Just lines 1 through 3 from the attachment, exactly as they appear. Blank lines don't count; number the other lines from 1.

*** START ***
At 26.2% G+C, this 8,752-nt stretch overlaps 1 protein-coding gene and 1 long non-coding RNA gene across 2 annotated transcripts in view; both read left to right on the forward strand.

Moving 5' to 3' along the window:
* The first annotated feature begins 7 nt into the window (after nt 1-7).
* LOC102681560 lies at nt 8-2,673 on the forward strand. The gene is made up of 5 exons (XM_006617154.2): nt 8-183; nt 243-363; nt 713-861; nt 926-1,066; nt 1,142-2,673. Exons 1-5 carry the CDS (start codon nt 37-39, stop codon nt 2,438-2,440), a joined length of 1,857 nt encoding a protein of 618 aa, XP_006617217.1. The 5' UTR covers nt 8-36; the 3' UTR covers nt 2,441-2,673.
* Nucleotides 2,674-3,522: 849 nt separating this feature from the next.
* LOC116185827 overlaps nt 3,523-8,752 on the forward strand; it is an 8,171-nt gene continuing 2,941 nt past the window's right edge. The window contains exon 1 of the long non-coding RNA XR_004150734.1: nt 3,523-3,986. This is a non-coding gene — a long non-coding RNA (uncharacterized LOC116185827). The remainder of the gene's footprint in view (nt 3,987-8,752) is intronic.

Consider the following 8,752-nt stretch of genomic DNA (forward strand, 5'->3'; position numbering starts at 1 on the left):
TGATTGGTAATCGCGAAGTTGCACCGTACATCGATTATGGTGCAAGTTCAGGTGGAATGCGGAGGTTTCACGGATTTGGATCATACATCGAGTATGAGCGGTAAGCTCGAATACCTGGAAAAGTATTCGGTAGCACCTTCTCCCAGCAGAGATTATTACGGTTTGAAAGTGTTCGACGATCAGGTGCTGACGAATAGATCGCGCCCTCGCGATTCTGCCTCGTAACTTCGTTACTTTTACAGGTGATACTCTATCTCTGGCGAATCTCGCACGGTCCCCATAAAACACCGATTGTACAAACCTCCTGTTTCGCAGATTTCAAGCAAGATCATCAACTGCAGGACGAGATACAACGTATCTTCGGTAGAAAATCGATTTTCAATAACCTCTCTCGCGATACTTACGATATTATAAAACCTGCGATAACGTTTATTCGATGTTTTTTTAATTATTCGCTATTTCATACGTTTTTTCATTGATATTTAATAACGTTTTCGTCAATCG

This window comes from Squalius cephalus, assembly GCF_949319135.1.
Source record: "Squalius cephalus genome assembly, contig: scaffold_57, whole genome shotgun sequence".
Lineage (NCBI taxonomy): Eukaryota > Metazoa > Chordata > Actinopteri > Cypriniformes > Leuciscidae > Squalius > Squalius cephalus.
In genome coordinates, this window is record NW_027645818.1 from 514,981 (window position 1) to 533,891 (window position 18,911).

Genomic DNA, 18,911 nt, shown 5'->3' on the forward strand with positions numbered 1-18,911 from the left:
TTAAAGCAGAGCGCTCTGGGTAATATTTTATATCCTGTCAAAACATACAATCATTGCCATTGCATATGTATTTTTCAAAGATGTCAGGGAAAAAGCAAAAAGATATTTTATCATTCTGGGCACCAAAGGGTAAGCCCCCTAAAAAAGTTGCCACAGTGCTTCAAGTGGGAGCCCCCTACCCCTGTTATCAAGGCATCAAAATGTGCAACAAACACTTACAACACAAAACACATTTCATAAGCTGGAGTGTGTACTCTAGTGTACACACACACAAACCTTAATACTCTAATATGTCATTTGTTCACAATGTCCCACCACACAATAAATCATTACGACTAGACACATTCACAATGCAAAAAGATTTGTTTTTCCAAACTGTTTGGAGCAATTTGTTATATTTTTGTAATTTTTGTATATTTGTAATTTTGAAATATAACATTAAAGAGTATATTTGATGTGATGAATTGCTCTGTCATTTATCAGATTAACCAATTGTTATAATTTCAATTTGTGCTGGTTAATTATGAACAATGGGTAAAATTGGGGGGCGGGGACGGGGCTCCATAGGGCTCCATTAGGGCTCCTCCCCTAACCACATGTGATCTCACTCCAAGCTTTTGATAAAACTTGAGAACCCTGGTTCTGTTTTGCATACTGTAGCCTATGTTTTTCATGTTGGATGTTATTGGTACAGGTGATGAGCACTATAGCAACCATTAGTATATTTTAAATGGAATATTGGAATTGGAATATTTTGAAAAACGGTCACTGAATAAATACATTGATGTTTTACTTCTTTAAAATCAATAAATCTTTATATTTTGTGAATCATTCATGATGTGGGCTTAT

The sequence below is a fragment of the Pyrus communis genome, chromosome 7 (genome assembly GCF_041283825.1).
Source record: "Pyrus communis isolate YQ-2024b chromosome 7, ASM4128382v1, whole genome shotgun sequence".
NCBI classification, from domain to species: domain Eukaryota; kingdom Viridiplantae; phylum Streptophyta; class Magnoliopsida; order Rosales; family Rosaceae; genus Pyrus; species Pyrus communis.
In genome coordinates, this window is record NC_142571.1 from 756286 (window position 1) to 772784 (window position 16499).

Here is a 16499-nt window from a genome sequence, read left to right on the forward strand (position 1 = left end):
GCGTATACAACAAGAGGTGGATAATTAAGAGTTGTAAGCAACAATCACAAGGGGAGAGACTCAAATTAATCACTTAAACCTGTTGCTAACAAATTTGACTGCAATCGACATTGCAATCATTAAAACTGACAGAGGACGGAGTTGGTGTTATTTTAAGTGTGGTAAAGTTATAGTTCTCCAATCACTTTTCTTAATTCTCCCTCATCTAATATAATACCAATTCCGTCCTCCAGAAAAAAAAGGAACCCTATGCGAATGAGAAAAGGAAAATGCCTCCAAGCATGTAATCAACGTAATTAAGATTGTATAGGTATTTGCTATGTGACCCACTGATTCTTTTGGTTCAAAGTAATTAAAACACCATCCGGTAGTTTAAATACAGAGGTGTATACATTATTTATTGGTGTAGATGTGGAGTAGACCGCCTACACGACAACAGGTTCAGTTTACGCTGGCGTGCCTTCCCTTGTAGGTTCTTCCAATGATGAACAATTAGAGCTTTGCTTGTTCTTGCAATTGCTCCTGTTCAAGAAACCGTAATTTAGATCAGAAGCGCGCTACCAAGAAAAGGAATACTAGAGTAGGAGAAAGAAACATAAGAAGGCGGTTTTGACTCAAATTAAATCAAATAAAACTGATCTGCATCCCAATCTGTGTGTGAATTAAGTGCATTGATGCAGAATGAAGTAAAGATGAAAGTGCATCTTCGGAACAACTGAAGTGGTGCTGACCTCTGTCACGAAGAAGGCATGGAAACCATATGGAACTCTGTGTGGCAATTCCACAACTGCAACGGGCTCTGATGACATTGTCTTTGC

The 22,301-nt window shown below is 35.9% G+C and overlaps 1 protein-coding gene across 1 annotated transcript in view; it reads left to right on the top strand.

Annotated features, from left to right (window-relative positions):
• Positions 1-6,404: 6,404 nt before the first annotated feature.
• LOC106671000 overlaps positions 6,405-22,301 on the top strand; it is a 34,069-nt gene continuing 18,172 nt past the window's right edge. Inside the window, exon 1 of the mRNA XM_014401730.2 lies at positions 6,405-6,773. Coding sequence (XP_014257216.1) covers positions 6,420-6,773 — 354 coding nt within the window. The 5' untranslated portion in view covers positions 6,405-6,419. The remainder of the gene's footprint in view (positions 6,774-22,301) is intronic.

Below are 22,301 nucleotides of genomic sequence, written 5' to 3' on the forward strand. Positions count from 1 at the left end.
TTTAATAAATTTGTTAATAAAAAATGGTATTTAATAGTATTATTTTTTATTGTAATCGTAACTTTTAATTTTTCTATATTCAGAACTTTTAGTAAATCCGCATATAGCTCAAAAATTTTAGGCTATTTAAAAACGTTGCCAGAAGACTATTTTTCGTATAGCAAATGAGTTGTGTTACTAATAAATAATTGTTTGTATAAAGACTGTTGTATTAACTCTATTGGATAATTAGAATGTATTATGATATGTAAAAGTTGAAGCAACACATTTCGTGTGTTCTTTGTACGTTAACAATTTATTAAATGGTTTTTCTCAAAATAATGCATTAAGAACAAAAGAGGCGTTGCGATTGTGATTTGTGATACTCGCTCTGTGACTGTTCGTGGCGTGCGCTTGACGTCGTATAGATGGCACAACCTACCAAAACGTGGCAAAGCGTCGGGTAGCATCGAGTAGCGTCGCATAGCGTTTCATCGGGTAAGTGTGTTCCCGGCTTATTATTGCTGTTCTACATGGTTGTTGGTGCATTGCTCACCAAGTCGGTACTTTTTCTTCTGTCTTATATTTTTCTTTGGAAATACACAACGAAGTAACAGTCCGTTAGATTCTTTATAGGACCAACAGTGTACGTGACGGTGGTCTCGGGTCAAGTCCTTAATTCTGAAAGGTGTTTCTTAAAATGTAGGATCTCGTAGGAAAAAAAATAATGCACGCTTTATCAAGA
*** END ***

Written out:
At 26.2% G+C, this 8,752-nt stretch overlaps 1 protein-coding gene and 1 long non-coding RNA gene across 2 annotated transcripts in view; both read left to right on the forward strand.

Moving 5' to 3' along the window:
* The first annotated feature begins 7 nt into the window (after nt 1-7).